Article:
... Even the worst heartaches can become heartstrings to God's hope, comfort, encouragement, joy, peace and love...

Welcome! As a fan of the cartoon character Maxine, I enjoy her witty remarks. But when I
read my blogs & other writing to her, she's not very responsive- even when I'm wearing my bunny slippers like hers! She just doesn't get it!
Although she's funnier than I am, I do pray that this site will bring encouragement to your day! I'd love to hear from you! Unlike Maxine, you can leave me a message via the Comments. Shalom, Connie


Monday, October 09, 2006

Camp Rules

There are only 2 camp rules: #1- The nurse NEVER tells what frightens her.
#2- Campers can't hurt themselves unless a bandaide will fix it.
Oops, there's one more for young campers: You don't have to be hurt or sick to see the nurse.

I did camp nursing for 10 summers so my son could go to camp. I've been in big camps- over 300 campers with 100 staff to little groups of 10-12. I'll tell you about the 2 big ones as they were great contrasts.

First, was a YWCA camp on Lake Michigan for inner city Chicago girls. A greyhound bus dropped them off for 2 weeks & the girls ranged in age from 7 to 16. The 7 & 8 year-olds came to see me in their jamies each night for a moment on my lap and a hug. The 15 & 16 year-olds were tough inner city girls, who tried very hard to intimidate me. Actually they did, but I never let them know it.

The highlights were teaching a 7 year-old how to manage her asthma. She went from several attacks per day to 0-1. We survived an outbreak of strep throat with fevers during the hottest days of that summer. My son learned how to share his mother with lots of girls, learned how to draw a walking stick (the insect), and tried out lots of new crafts at the lodge. Best of all were our walks in God's forest in the afternoon's. My son told me that I was his "bestest friend." I replied, Thank you; and will you tell me that when you are 16, please!" (He did!)
The interaction between my nearly 4 year-old sonand I was extremely important that summer as many of these girls were wise about drugs, sex, guns, gangs, dysfunctional/broken families, and poverty. They knew very little about love. I pray we made a difference.

A couple years later, I did 17 weeks at a Jewish boys and girls camp. Ages 8-16 except the last week, which was for disabled adults.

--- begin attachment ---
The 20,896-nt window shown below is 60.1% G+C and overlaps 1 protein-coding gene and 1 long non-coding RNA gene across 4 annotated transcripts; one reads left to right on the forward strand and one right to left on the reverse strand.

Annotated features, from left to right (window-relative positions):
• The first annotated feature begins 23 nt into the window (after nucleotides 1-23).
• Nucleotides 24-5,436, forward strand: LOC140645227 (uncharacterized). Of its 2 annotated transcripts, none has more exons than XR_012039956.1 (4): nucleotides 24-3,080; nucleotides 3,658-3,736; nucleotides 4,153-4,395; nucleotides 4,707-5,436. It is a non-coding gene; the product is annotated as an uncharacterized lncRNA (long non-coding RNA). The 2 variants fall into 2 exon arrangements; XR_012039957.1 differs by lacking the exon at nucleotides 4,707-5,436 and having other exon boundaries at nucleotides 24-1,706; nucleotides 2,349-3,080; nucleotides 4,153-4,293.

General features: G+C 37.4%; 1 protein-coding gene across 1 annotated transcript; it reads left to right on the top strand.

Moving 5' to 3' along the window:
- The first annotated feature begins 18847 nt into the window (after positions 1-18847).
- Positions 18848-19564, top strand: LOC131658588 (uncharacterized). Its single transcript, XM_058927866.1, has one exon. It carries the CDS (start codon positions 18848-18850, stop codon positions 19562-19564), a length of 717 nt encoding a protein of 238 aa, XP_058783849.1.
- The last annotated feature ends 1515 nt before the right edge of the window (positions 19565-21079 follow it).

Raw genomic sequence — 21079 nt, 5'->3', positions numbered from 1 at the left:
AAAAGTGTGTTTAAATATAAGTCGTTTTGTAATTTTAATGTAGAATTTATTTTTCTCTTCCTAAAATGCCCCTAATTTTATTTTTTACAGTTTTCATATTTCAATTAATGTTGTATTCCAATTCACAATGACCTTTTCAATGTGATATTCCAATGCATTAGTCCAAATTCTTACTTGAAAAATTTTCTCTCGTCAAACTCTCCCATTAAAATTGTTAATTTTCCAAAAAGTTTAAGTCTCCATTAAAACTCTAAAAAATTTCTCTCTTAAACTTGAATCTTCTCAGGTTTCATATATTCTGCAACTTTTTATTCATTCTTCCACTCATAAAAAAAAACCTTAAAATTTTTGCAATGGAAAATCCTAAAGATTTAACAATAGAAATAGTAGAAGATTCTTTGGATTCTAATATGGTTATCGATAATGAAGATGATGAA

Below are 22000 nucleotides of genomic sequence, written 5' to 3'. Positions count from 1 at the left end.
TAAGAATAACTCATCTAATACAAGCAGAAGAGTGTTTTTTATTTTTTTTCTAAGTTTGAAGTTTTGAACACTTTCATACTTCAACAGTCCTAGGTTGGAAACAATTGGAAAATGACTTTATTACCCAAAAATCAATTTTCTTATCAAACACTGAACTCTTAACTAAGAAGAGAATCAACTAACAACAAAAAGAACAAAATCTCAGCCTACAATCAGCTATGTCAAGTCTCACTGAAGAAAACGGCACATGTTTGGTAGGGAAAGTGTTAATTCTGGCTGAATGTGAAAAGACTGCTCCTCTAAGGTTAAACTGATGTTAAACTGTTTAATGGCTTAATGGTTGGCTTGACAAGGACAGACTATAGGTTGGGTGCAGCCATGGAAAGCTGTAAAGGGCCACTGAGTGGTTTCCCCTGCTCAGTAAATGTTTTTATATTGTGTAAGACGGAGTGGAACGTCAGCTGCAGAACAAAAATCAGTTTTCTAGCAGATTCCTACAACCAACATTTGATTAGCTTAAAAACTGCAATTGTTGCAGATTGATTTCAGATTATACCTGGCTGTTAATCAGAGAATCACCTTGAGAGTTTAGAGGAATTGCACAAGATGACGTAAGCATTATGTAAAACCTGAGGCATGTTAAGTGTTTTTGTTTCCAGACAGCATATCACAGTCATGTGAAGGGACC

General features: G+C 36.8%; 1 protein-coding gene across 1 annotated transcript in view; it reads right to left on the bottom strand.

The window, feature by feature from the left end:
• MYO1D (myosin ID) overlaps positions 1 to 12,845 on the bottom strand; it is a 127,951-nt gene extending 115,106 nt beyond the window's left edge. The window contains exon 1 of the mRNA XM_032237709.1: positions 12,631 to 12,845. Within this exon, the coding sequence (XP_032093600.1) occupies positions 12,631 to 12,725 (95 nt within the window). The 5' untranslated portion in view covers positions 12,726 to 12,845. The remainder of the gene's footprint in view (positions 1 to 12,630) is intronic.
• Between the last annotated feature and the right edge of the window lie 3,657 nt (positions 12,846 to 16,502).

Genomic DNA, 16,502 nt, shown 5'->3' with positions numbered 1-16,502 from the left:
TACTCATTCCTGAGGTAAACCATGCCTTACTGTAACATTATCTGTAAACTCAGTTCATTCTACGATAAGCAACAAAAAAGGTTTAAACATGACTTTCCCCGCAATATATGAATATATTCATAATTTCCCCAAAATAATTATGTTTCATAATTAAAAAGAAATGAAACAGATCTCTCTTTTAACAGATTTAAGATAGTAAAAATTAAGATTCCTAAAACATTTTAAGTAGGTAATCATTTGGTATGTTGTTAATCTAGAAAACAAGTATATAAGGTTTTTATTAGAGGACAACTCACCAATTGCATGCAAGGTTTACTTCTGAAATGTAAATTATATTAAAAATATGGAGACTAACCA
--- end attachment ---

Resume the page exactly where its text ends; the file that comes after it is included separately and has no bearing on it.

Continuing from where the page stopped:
What a contrast between the Y Camp & the Jewish Camp. These kids came in limo's; some were brought by servants or lawyers. Most of their parents were in Europe or on safari or where ever rich people vacation. The camp had everything you can imagine: tennis, golf, rifle range, swimming, sailing, row boats and assorted water "toys," horseback riding, a variety of animals, camping, crafts, archery, rollerskating. Although the camp was on a beautiful, large lake they took turns going by bus to Lake Michigan to swim, climb the dunes, spend money, and get sunburned.

The downside was: spoiled children; counselors who took turns after lights out going to town to drink and smoke marijuana; a owner who catered to the kids, but wouldn't call a vet when needed; a second nurse who came for a vacation & never was without a hangover and a sunburn.
The upside, was that my son had the opportunity to try things that I could never afford. He meet a lonely, chubby boy, who was always being teased, as was my son because everyone thought he was 8. He was 6 1/2. They became such good buddies that the boy pleaded with his parents to stay another 8 weeks & did. On Olympics Day my son won at the rifle range. (I just didn't look.) And he sprinted to the finish line first- winning for his team The Trophy.
Best of all was handicap week. Unlike the rich kids these folks were so thankful to spend 5 days camping that they just beamed and applauded for everything. They came with their own staff, who were wonderful young people with huge hearts. My son cried when they left.

But all three camps had one thing in common- the need for love. The rich kids were also from the Chicago area, but they knew the hired help better than their parents. They wore designer everything and it was a challenge keeping the older boys and girls in their own camps (across the road from each other). We did have some injuries including a broken arm from falling off a horse. My son had fun, mostly; and I worked hard that summer. Again I hope that I made a difference.

Oh, I forgot, I treated a horse's eye infection, a pig's mastitis, a lamb's injured "knee", and talked to the chicken's so they'd lay eggs!

Like a writer friend says, "Ya just gotta love 'em!" (Children and critters)

Shalom, Connie

Monday prayer focus is ministries.

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